Letters - 1901.10.5 on Furlough to Mr. Baring-Gould from Norwich


59 St. Martins Lane
Oct. 5, 1901

Dear Mr. Baring-Gould,

Thank you very much for the letter and instructions received this morning. I also have to thank the Committee for the copy of the life of George Mueller which I duly received. From recent letters from our mission I see that this book has been a great blessing to some of our missionaries. I have long wished to possess a copy. I had several letters from both natives and fellow-missionaries last week, and although the poor Chinese are suffering from plague and flood and scarcity of food, the prospects for the spread of the gospel are more cheering than ever. One thing I did not fail to give thanks for—through the action of some of our C.M.S. ladies—women-workers in Fukien, our moral vision is getting clearer and we are learning the sacredness of our obligations. This cannot fail to have its holy influence upon our Chinese Christians. I have a new sacrifice to lay on God’s altar as a result of the experience of life in Fukien, the sacrifice of a “broken spirit.” I am trusting to be the more useful in consequence. God grant it. Please allow me to express once more my lasting gratitude to you for all your patient kindness. It has been a strength to me to meet sympathy from my Home Committee.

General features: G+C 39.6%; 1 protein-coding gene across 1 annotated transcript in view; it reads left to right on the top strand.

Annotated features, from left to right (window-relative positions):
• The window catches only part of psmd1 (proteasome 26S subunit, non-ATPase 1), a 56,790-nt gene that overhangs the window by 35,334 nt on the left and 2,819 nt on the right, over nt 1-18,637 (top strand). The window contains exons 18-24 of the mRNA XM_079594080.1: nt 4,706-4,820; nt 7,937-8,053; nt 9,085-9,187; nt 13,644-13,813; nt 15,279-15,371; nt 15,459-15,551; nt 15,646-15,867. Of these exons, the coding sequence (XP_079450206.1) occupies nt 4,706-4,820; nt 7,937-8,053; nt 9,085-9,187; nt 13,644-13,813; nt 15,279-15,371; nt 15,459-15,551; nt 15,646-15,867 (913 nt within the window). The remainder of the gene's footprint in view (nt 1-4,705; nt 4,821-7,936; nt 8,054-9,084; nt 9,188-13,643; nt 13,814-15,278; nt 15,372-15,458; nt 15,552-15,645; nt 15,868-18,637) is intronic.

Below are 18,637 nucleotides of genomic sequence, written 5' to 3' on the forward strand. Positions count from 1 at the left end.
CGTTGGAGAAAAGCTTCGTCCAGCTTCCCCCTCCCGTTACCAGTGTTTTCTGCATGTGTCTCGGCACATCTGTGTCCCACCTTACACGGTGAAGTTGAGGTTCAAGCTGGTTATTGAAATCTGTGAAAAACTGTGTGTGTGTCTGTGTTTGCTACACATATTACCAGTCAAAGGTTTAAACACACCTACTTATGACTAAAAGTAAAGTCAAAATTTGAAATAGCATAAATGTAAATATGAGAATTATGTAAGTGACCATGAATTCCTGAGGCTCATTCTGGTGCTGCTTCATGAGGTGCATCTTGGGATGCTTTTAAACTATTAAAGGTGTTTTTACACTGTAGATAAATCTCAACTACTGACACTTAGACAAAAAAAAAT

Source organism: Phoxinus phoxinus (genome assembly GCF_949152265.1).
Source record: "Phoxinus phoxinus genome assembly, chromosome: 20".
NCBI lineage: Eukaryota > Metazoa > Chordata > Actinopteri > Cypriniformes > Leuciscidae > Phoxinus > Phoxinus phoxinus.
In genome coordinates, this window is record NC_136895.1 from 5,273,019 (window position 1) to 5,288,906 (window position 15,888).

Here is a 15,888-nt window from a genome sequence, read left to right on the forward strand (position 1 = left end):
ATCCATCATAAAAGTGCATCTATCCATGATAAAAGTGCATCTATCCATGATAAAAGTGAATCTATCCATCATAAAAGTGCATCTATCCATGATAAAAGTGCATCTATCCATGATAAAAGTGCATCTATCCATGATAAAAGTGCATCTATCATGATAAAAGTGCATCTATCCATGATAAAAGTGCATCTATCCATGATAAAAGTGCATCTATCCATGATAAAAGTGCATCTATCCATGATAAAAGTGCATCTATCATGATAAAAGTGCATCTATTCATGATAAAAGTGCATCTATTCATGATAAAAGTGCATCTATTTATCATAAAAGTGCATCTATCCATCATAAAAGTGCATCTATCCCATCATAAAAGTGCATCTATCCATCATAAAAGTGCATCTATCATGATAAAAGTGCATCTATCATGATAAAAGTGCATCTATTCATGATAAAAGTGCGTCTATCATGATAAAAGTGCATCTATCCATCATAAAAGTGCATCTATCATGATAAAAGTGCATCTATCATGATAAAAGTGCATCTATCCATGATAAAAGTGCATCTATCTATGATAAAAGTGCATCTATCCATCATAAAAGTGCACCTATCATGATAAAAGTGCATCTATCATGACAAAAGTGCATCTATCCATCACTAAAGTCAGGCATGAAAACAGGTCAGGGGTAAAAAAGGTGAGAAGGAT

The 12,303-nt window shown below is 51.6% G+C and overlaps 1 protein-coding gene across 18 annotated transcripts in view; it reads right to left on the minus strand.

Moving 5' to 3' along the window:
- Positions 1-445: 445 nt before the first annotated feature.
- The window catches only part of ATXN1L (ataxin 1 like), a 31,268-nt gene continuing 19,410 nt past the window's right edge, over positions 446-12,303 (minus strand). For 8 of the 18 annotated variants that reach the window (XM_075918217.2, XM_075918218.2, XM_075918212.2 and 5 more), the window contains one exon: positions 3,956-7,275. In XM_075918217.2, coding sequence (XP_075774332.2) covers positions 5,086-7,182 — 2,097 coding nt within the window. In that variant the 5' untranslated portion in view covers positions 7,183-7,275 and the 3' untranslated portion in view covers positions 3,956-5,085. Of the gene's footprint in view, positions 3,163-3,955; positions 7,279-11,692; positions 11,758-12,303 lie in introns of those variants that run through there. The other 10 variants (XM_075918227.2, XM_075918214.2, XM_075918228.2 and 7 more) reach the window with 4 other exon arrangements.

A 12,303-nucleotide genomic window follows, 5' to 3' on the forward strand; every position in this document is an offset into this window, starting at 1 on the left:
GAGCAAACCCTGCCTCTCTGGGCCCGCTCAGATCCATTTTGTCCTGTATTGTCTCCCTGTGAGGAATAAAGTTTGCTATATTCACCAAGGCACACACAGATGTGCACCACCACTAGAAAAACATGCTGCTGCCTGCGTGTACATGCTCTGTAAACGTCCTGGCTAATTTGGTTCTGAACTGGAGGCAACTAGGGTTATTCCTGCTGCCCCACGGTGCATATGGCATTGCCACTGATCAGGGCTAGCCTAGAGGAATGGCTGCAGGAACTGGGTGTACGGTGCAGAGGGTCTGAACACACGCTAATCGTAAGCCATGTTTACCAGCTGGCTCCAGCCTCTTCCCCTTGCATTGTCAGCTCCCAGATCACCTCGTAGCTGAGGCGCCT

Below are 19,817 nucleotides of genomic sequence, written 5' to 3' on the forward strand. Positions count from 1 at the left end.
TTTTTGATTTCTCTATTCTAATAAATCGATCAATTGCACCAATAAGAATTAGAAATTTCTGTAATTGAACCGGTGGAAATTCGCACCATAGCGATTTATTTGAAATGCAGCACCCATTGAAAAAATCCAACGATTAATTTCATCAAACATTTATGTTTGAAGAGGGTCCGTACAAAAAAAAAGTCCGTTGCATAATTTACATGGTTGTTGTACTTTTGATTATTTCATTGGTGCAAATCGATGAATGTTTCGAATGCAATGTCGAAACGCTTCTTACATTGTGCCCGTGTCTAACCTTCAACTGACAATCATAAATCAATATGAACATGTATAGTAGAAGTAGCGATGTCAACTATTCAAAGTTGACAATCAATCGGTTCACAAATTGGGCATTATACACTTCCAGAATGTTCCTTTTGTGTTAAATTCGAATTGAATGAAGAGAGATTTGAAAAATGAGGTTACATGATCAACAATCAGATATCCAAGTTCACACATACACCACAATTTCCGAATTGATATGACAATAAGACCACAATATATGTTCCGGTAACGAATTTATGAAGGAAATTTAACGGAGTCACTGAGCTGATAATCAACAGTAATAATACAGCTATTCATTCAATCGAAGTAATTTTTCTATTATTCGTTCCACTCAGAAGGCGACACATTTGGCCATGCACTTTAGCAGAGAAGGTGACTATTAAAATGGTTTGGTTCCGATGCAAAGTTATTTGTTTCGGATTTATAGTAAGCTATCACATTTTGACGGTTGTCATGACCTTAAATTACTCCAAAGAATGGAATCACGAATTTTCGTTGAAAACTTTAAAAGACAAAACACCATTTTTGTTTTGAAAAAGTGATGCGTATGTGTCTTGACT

I am
Yours faithfully.
Margaret E. Barber.


George Mueller

The life of George Mueller (1805-1898) has long been an influential example of faith, prayer, and service. It is no surprise that the C.M.S. would send copies of this book to all their workers in the field. It is likely that Miss Barber received the biography written by A. T. Pierson, George Muller of Bristol and his Witness to a Prayer-Hearing God. This biography is perhaps more well-known than Mueller’s own Autobiography, and it had recently been published in 1899.

A Broken Spirit

It seems her year on furlough has given Miss Barber ample time to reflect. This, her own struggles with her placement in the Mission (see previous letter), and these letters she received from China perhaps affected her. She may really be speaking of a deeper work of God upon her when she says that she is “(laying) a new sacrifice…on God’s altar”. We cannot say much more, but this period has left her with a “broken spirit.”

Brokenness will become a theme of her teaching in her later years. Not only did she teach Watchman Nee to bear the cross, but she also specifically taught brokenness from Jesus’ breaking of the loaves to feed the 5,000. Brokenness would later become a hallmark of Nee’s ministry.

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